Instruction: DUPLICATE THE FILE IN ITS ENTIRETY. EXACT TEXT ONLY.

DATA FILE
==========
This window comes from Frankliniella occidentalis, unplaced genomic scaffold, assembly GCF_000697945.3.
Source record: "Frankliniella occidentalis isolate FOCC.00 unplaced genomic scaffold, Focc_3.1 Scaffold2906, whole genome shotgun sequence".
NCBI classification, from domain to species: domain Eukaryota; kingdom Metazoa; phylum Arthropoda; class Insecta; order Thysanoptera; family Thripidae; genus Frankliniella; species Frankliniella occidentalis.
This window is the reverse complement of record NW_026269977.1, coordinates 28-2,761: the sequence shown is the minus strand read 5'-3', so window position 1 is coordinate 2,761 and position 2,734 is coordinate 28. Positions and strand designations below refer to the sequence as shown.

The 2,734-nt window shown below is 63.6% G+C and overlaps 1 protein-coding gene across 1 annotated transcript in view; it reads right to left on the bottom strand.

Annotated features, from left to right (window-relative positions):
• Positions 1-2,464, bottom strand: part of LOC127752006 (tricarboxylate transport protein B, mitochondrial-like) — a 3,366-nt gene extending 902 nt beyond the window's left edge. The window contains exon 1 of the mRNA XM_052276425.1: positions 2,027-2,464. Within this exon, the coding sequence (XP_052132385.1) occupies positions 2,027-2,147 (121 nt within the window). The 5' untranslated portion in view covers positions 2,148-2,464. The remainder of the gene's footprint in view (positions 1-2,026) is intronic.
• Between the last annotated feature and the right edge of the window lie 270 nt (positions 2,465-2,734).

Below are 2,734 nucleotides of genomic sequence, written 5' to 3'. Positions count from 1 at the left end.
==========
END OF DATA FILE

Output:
This window comes from Frankliniella occidentalis, unplaced genomic scaffold, assembly GCF_000697945.3.
Source record: "Frankliniella occidentalis isolate FOCC.00 unplaced genomic scaffold, Focc_3.1 Scaffold2906, whole genome shotgun sequence".
NCBI classification, from domain to species: domain Eukaryota; kingdom Metazoa; phylum Arthropoda; class Insecta; order Thysanoptera; family Thripidae; genus Frankliniella; species Frankliniella occidentalis.
This window is the reverse complement of record NW_026269977.1, coordinates 28-2,761: the sequence shown is the minus strand read 5'-3', so window position 1 is coordinate 2,761 and position 2,734 is coordinate 28. Positions and strand designations below refer to the sequence as shown.

The 2,734-nt window shown below is 63.6% G+C and overlaps 1 protein-coding gene across 1 annotated transcript in view; it reads right to left on the bottom strand.

Annotated features, from left to right (window-relative positions):
• Positions 1-2,464, bottom strand: part of LOC127752006 (tricarboxylate transport protein B, mitochondrial-like) — a 3,366-nt gene extending 902 nt beyond the window's left edge. The window contains exon 1 of the mRNA XM_052276425.1: positions 2,027-2,464. Within this exon, the coding sequence (XP_052132385.1) occupies positions 2,027-2,147 (121 nt within the window). The 5' untranslated portion in view covers positions 2,148-2,464. The remainder of the gene's footprint in view (positions 1-2,026) is intronic.
• Between the last annotated feature and the right edge of the window lie 270 nt (positions 2,465-2,734).

Below are 2,734 nucleotides of genomic sequence, written 5' to 3'. Positions count from 1 at the left end.